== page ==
preventative on this issue. He added that OFAC's Specially
Designated Nationals and Blocked Persons list is standard for
the industry, but people with common names like "Jose Garcia"
make their job more difficult. The bankers said they report
these cases to the Mexican authorities immediately.

-----------------------------------------
Money Exchange Houses a Source of Concern
-----------------------------------------

18. (SBU) The bankers expressed concern about events
involving regulated money exchange houses called "casas de
cambio" (CCs) since the Casa de Cambio Puebla case. (Note:
Puebla used its correspondent accounts with Wachovia and
Harris Bank to launder money on behalf of Mexican cartels.
End Note.) One representative posited that there will be
only four or five regulated CCs by yearend because reciprocal
banks in the U.S. are ending relationships with Mexican CCs.
Several participants remarked that as CCs close, cash flows
will shift to less regulated institutions such as centros
cambiarios (unregulated money exchange houses).

19. (SBU) One of the participants stressed the importance of
distinguishing between CCs and centros cambiarios. Most
large banks do not deal with centros cambiarios if they know
it is a centro -- something that can be difficult to
determine because the centros do not always advertise
themselves as such. Mexico's Tax Administration Service
(SAT) has 2,400 registered centros cambiarios, but industry
representatives say they have 8,000-10,000 points of sale.
Centros cambiarios are supposed to report large transactions
to the SAT, but one banker noted that "they largely do as
they please." That said, another participant acknowledged
that the regulatory framework for CCs needs work -- adding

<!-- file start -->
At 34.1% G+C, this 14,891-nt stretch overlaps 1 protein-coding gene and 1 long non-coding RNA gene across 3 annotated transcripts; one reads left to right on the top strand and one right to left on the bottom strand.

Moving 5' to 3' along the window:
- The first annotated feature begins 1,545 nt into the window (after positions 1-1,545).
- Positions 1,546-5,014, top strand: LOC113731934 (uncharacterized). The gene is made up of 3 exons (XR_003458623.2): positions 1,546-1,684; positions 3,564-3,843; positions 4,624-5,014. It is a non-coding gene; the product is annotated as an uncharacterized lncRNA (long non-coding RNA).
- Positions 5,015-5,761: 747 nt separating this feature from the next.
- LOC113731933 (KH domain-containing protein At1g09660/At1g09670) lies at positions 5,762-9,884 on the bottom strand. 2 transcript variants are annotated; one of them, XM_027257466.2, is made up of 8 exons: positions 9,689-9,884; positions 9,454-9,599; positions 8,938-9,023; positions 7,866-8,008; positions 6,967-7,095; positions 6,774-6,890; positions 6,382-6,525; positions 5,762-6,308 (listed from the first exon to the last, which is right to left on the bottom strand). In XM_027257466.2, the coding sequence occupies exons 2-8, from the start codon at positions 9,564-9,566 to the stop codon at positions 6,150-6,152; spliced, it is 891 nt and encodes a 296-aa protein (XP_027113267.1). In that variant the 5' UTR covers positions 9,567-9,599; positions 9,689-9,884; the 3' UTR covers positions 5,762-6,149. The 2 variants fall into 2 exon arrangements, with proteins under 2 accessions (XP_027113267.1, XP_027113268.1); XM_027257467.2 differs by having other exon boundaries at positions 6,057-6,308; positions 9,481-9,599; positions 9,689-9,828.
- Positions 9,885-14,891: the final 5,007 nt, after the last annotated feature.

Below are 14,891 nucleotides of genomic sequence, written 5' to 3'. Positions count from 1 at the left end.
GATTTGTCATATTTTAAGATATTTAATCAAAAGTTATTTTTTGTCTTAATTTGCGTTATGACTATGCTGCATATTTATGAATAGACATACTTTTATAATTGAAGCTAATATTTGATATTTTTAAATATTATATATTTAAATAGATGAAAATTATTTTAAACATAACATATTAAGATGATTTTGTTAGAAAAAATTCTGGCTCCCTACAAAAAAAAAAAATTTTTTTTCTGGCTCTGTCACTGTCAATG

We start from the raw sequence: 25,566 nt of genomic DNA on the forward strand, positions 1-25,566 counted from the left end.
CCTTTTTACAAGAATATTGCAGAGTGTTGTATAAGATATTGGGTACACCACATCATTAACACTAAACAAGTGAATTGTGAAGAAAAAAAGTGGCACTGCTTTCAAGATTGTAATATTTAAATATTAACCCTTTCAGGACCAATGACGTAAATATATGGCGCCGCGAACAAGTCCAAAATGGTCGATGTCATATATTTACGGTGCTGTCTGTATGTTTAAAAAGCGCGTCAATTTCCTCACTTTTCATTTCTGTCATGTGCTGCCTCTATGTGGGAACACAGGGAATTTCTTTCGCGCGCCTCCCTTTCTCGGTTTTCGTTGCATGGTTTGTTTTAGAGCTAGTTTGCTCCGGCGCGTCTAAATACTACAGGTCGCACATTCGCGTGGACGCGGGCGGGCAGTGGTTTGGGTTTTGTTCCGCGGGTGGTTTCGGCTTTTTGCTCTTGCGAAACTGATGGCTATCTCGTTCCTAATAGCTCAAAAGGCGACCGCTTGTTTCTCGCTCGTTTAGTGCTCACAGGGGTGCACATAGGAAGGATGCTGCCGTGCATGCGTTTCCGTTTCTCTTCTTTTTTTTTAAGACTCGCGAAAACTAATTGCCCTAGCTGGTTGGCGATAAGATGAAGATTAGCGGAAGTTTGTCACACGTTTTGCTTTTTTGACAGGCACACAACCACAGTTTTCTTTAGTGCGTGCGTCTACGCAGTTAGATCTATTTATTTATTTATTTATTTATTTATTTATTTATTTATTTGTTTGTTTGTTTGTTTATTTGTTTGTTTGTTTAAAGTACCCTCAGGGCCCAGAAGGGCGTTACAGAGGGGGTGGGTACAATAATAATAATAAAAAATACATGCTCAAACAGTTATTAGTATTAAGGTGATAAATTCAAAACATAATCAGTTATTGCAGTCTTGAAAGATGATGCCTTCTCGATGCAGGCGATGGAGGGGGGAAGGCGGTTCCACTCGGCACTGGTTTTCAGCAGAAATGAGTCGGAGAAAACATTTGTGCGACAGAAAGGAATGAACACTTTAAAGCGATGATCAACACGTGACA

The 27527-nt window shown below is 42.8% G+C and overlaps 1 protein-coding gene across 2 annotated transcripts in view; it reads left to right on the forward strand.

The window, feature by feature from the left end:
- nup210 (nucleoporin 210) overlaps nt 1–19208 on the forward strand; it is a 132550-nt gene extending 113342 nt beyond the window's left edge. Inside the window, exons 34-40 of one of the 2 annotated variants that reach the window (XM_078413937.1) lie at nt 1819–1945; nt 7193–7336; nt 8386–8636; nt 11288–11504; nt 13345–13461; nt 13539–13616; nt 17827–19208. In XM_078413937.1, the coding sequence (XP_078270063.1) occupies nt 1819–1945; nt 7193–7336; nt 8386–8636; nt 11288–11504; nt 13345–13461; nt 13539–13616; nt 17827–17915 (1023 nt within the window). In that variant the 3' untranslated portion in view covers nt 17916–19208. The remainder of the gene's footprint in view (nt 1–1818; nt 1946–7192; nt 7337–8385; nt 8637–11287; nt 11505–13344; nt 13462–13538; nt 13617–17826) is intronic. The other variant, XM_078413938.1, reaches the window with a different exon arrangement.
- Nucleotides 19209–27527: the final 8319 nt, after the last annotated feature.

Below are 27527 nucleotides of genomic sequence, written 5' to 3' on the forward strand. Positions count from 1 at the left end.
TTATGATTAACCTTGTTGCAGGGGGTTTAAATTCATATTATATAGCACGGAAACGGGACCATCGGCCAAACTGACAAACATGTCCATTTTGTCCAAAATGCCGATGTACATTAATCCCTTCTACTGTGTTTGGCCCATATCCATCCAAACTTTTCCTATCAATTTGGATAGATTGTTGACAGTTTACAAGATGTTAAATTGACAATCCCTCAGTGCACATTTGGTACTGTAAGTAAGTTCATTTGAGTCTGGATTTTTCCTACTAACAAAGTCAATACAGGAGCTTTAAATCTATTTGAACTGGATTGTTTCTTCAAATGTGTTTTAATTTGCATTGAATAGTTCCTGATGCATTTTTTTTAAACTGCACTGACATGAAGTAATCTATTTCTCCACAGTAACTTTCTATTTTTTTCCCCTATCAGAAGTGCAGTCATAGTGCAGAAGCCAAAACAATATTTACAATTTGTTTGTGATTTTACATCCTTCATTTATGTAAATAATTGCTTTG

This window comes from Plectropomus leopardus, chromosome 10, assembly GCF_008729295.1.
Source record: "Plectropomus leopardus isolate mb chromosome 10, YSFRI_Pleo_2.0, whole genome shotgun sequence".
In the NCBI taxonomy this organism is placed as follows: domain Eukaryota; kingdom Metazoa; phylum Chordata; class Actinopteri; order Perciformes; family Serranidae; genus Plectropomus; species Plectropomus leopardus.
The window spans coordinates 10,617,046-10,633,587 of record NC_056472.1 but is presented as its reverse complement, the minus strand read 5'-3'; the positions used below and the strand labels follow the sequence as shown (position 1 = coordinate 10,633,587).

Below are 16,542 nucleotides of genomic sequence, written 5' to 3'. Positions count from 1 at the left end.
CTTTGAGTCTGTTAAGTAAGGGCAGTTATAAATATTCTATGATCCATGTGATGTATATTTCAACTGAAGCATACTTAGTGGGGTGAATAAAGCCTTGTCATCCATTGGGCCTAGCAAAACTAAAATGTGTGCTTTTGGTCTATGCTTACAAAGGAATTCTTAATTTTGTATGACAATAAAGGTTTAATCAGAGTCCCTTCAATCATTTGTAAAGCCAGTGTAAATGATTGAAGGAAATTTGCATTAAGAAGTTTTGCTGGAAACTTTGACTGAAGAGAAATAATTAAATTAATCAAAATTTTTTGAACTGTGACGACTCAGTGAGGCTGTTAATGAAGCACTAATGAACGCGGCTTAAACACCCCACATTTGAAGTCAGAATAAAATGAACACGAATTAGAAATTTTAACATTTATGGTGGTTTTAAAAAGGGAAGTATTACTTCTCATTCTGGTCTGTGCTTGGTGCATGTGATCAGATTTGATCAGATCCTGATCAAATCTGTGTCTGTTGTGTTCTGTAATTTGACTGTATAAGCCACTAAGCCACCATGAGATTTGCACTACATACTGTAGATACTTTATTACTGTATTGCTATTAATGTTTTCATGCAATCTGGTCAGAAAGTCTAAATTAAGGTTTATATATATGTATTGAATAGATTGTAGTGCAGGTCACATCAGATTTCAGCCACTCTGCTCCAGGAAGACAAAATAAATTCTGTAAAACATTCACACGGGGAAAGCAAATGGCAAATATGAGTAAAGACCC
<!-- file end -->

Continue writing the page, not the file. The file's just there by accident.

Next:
that some CCs deal directly with centros cambiarios.

20. (SBU) Overall the banks have seen a tightening in the
market since the Casa de Cambio Puebla case. They remarked
that Mexican banks are being less tolerant of large U.S. cash
transactions. Moreover, new regulations require banks to
maintain a registry of cash intensive customers; banks have
increased efforts to only accept cash from entities that can
prove sources; and banks have become more adverse to large
cash transactions with CCs.

------------------------------------------
Eager for Closer Cooperation With the U.S.
------------------------------------------

21. (SBU) The participants expressed a desire to work more
closely with U.S. authorities. They want to build channels
of communication so they are not taken by surprise when U.S.

MEXICO 00001779 005 OF 005


organizations issue advisories or warnings about certain
institutions or regions. One representative remarked that
bankers see what has occurred in the casa de cambio industry
and do not want their institutions to become an "example" in
the news.

-------
Comment
-------

22. (SBU) The meetings with compliance officers show that
Mexico is taking concrete steps to tighten its AML/CTF
regime. It was heartening to see some of the measures banks
have implemented to fight ML and the increased cooperation
between banks and GOM authorities. Nonetheless, serious
shortcomings remain, as significant amounts of money (usually
narcotics-related) are still smuggled across the border.
Additional work is needed to examine bank secrecy laws so
they do not hinder Mexico's AML/CTF system, improve the
system for reporting suspicious transactions, increase
efforts to control bulk cash smuggling, improve Mexico's
ability to prosecute and convict money launderers, better
control the situation at money exchange houses, and fight
corruption.
Visit Mexico City's Classified Web Site at
http://www.state.sgov.gov/p/wha/mexicocity and the North American
Partnership Blog at http://www.intelink.gov/communities/state/nap /
GARZA